An Aetna International survey of expats living abroad has revealed that 87% of expats surveyed believed family healthcare-related employment benefits to be important when considering a job opportunity abroad. A consideration that was found to be more of a priority than the financial package on offer with 85% of expats highlighting this as important rather than not, and the career prospect of the role with 83% of expats surveyed claiming this as an important factor.
Damian Lenihan, Executive Director of Europe at Aetna International, suggests: ‘The pandemic has likely encouraged people to think more about the quality of healthcare they can access. With the value placed on quality healthcare by expats, international employers may need to consider if their healthcare policies meet expectation levels and stay competitive to attract the best talent.’
44% of the expats surveyed highlighted that when taking a job abroad they expect their employer health care cover to include their partner and, if applicable, their immediate family relocating with them. A further 39% expect their employer to provide full health care cover just for them. Only 8% said that health care benefits are not something they have thought about and expected to fully rely on the local health care system.
The research across multiple countries also found that access to quality health care to be the biggest challenge. Almost one in three (30%) respondents made this claim, ranking the challenge of accessing quality healthcare above finding a suitable home (23%), language barriers (22%), high living costs (21%), and access to quality schooling (20%), when asked about their top three biggest challenges of living as an expat.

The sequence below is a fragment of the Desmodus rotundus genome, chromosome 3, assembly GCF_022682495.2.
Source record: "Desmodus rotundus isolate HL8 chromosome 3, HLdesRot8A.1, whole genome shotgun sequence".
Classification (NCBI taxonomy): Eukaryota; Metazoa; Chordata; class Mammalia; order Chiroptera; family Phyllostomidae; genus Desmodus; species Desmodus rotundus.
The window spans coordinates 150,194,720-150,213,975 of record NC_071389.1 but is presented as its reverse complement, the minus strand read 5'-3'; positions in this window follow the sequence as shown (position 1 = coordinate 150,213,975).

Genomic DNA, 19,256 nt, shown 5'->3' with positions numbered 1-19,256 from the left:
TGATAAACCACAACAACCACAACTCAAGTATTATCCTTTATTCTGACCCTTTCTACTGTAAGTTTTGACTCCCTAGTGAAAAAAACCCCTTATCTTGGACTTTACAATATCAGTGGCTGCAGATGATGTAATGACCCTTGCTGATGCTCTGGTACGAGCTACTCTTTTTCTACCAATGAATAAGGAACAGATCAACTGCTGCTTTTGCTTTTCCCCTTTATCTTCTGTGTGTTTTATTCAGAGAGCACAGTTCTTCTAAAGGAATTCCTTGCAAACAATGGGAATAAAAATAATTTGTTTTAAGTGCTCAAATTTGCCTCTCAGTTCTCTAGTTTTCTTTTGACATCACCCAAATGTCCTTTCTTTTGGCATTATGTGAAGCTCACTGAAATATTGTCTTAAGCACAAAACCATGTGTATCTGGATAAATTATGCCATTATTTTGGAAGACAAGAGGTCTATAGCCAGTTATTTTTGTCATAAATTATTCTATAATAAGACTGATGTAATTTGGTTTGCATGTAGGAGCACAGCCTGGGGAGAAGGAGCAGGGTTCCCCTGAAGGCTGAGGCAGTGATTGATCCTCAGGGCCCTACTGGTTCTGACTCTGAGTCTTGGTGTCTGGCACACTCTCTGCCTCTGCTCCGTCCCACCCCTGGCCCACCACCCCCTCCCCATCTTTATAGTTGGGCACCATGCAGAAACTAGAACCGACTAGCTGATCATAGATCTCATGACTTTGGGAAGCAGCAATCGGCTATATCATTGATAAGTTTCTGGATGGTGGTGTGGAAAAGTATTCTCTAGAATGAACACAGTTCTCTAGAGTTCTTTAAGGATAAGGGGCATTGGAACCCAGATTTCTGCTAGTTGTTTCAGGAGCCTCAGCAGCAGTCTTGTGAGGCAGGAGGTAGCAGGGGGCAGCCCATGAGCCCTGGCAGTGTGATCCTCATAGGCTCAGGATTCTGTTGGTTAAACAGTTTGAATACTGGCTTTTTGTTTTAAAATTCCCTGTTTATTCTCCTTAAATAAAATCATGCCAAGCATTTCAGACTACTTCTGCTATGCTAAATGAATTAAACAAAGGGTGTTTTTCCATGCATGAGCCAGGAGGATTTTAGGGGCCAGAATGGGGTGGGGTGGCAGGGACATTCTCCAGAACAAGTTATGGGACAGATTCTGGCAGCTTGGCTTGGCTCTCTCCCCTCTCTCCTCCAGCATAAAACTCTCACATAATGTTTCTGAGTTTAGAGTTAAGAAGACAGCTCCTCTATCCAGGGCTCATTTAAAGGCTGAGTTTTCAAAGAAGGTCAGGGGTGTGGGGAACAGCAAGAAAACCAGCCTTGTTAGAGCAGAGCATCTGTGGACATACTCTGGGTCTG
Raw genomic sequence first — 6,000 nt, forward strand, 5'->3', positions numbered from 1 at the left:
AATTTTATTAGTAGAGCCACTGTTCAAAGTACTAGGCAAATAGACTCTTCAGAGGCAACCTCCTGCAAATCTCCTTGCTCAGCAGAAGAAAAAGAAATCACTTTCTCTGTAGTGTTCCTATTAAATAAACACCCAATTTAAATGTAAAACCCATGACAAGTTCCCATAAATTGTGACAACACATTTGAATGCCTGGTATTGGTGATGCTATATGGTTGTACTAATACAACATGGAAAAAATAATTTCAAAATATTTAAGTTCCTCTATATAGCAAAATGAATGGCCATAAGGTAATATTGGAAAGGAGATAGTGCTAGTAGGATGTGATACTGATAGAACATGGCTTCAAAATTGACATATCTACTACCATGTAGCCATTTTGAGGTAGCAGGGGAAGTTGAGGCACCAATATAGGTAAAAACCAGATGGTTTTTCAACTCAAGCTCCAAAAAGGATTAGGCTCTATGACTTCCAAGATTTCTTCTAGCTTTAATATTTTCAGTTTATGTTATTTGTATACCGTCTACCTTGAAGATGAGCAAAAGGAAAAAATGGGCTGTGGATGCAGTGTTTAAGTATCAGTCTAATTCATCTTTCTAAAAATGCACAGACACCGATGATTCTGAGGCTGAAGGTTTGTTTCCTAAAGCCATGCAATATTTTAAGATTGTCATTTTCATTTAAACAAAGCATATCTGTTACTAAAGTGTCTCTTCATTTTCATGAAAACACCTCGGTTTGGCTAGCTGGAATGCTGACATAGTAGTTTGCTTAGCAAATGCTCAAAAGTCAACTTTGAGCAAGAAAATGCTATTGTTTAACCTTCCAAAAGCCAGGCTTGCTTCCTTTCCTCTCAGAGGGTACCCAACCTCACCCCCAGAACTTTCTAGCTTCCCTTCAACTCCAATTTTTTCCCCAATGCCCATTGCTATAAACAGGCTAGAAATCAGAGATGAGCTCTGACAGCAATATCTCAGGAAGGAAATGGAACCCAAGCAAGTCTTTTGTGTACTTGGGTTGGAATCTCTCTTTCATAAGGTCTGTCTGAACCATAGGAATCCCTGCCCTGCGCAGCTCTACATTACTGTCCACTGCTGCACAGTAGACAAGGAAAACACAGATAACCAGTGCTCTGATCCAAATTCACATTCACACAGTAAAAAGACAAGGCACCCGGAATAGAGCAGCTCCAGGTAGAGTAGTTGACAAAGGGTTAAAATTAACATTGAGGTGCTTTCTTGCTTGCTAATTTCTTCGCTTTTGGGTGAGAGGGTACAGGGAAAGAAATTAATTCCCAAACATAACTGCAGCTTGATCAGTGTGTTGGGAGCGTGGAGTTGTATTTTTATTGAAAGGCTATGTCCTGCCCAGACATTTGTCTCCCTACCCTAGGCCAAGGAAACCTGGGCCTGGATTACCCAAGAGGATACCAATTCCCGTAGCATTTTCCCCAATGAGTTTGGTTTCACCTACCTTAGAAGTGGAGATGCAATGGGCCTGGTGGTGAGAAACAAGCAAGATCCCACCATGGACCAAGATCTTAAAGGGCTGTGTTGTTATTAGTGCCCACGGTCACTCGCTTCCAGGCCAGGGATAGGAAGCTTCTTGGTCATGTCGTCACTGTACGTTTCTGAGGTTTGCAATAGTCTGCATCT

‘Of course, relocating to another country comes with many benefits and challenges, but interestingly we are potentially seeing healthcare as one of the top considerations with expats taking opportunities abroad. Over and above, if not on par with, lifestyle and career prospects,’ adds Lenihan.
The research found that 70% of expats surveyed had concerns about accessing quality health care during the pandemic. Couple that with a recent InterNations Expat Survey finding 1 in 5 potential expats feel uncertain about moving abroad due to COVID-19, would suggest that employers may need to do more to reassure those relocating from overseas.
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